Also, my new hot water heater has its own energy monitor built it.

There are no ‘smart plugs’ here. And 6 months ago I pealed off 60-70 percent of my usage off the grid and sense… 3 cents this time… Later…Gerry

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Todd; I have no intention of claiming to be some brilliant investor. I worked at a VC fund over a decade ago and had a number of mid-senior and senior finance roles in the tech startup world. I was simply calling out my background, as a large percentage of the forum members seem to have a technical software or engineering background. My views just come from a different perspective.

I’m coming from a place of wanting Sense to succeed. I really want to like the product, and I want to see them succeed. The data-nerd side of me is impressed. But Gerry hit the nail on the head. Would I recommend the product to a friend? Honestly, I probably wouldn’t.

Like most comments I’ve seen, I want two things from an energy monitor:

  1. The ability to rapidly understand my large energy users (HVAC, dryer, etc).
  2. The ability to understand my vampire load.

While Sense has succeeded on the second count, they have not demonstrated success on the first count. Yet there are a number of energy monitors that can solve this problem for less than half the price (although admittedly these other monitors won’t work well on my house’s wiring setup).

I’m simply saying that to justify a premium price, a hybrid approach is required. I recommend amp clamps for two reasons:

  1. This will allow the monitoring of large 240v circuits that there is no other monitoring solution for.
  2. By directly monitoring a few big dedicated circuits, you can provide immediate insights into a large percentage of usage, giving people an immediate win when they open the box.

I also justify packaging smart plugs with the Sense for a simple reason. I would guess that most people who buy a Sense are more likely to have modern energy efficient appliances that will likely never get detected by a machine learning algorithm. Buying a $350 energy monitor then finding out that it won’t detect the majority of appliances will piss off customers. Simply packaging a few smart plugs with it will demonstrate that a solution is packaged in the box. I also expect Kasa would allow them to be included for next to nothing due to the network effect, so it’s not like this would be a big hit to Sense’s margins.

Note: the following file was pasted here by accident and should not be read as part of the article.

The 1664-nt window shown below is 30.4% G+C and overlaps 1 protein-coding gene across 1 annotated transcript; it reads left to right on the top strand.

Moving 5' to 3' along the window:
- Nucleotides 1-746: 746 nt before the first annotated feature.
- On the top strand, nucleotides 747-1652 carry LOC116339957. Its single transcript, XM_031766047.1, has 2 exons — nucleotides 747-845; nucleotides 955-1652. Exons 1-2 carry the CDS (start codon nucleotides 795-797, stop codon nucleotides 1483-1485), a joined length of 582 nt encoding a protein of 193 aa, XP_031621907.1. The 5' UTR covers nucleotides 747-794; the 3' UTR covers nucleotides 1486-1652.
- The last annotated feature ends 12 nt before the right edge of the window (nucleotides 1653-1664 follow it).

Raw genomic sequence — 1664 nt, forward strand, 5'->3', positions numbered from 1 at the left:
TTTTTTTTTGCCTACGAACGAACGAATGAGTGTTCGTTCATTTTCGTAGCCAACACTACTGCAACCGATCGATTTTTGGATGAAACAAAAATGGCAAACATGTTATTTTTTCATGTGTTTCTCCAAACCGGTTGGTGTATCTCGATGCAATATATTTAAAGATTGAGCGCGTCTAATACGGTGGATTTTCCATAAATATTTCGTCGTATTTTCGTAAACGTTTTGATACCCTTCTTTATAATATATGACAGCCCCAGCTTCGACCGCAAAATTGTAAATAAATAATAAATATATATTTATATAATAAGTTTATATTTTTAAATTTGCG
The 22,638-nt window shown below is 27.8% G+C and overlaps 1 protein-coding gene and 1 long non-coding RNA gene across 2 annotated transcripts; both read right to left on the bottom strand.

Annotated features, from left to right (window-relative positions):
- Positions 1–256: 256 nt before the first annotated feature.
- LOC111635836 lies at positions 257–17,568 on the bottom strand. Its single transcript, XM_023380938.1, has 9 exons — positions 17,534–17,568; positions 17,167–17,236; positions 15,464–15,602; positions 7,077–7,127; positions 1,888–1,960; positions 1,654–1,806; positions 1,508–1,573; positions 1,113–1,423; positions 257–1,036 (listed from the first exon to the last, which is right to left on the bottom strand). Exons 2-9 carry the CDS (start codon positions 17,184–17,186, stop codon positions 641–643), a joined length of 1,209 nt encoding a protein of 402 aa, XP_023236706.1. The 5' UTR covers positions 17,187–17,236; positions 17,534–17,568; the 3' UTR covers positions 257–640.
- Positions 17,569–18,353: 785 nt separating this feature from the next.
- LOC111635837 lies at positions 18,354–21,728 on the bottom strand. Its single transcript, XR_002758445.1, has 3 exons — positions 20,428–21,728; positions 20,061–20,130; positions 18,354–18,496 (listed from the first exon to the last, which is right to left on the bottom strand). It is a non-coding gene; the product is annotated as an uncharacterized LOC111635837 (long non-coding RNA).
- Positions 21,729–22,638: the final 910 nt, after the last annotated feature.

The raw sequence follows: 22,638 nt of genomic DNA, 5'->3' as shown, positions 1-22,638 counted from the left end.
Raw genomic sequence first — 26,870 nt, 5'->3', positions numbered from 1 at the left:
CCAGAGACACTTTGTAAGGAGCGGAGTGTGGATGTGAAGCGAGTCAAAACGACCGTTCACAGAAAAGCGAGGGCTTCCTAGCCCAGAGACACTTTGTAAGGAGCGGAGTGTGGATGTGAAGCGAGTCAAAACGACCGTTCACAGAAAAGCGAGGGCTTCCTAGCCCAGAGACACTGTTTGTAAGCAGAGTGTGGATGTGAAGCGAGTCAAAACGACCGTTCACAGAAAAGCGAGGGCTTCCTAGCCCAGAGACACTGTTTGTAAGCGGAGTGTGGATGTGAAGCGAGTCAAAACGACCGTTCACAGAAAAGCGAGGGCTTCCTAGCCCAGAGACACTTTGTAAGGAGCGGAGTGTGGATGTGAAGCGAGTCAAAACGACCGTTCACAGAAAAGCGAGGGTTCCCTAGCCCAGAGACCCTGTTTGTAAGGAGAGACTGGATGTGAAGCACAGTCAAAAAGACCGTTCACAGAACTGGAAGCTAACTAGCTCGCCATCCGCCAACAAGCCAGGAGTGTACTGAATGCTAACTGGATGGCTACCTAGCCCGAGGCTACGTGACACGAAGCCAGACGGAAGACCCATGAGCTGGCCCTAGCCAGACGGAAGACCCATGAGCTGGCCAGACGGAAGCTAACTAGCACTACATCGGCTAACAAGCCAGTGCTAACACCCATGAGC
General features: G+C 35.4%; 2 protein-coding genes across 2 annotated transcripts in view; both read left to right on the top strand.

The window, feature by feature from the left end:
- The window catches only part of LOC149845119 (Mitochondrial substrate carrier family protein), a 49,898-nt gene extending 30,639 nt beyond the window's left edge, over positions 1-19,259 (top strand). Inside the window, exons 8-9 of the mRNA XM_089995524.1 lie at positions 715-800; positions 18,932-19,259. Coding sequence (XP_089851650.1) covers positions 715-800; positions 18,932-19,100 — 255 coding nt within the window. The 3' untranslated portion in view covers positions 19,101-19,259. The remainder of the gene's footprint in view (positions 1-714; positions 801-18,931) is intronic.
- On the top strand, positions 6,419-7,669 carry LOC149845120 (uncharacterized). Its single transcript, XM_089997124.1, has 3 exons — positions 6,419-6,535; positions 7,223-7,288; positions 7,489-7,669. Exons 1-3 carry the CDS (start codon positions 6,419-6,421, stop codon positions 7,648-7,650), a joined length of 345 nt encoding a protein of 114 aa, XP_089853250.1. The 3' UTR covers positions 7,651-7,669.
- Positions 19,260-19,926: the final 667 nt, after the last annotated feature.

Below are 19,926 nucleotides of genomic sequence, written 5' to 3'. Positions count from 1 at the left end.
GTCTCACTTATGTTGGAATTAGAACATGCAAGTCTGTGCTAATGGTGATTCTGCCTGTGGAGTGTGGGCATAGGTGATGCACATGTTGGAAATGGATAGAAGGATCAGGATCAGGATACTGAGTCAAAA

In my case, I’ve pretty much figured out that Sense will likely never detect my dishwasher, washing machine or refrigerator. I’m also likely to get a heat-pump water heater that will probably never be detected. But I’ll know to the penny how much my ice-dispenser is costing me. Is that interesting? Sure. It’s just not that helpful.

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Look Brian,

I’m not here to attack you, that would be against the rules of the community and frankly I’ll save the raging for the gaming later tonight. It was the first part of the opening paragraph that kinda made me think “why is that necessary”. Second was the fact that most of what you are asking for / suggesting has been discussed in detail throughout the community. We all miss things, don’t search well enough etc, but the expectation is that you ask questions before making statements. I’m guilty of this as well and I’m sure I’ve been called out, rightfully so.

To an extent I agree with you. I would recommend it to someone like myself, or most of the Techy people on this board. I probably wouldn’t recommend it to my 92yo grandmother or even my parents for that matter.

This is what I was talking about when I mentioned the technology behind the product and getting the message to people so that they can understand why. Sense is using AI. There’s no magical way to diagnose a vampire load, EVEN if you have clamps on every hot in your panel (unless you have a single breaker for every singular item - not realistic). The reality is that no monitor on the market can do this with just CT clamps. Now when you mix in the AI part that means that you bring in the numbers game. You have to have electrical signatures that match what you are asking Sense to detect using the models and predictive algorithms. There’s an assumption, which again I feel is a marketing issue, that Sense will magically detect what it can’t.

As I mentioned above this will not cause everything to be detected. I would argue that the only time you would need clamps is on dedicated breakers, which Sense actually does a decent job of figuring out already. Nevertheless, this has been suggested by myself and many others to turn the middle port into a hub for more CTs. Where this would provide help would be on things like EVs which Sense has issues with.

One of the biggest threads of this community is the pain associated with these plugs and Sense. It’s not Sense’s fault, from the countless hours we have poured into the diagnosis of the issue, but it’s not very easy to solve right now. These plugs are very problematic.

I’ve visited this community 43 days in a row (which is a little bit compared to some). I too want the best for Sense, not because I paid for it, but because I like what they are doing.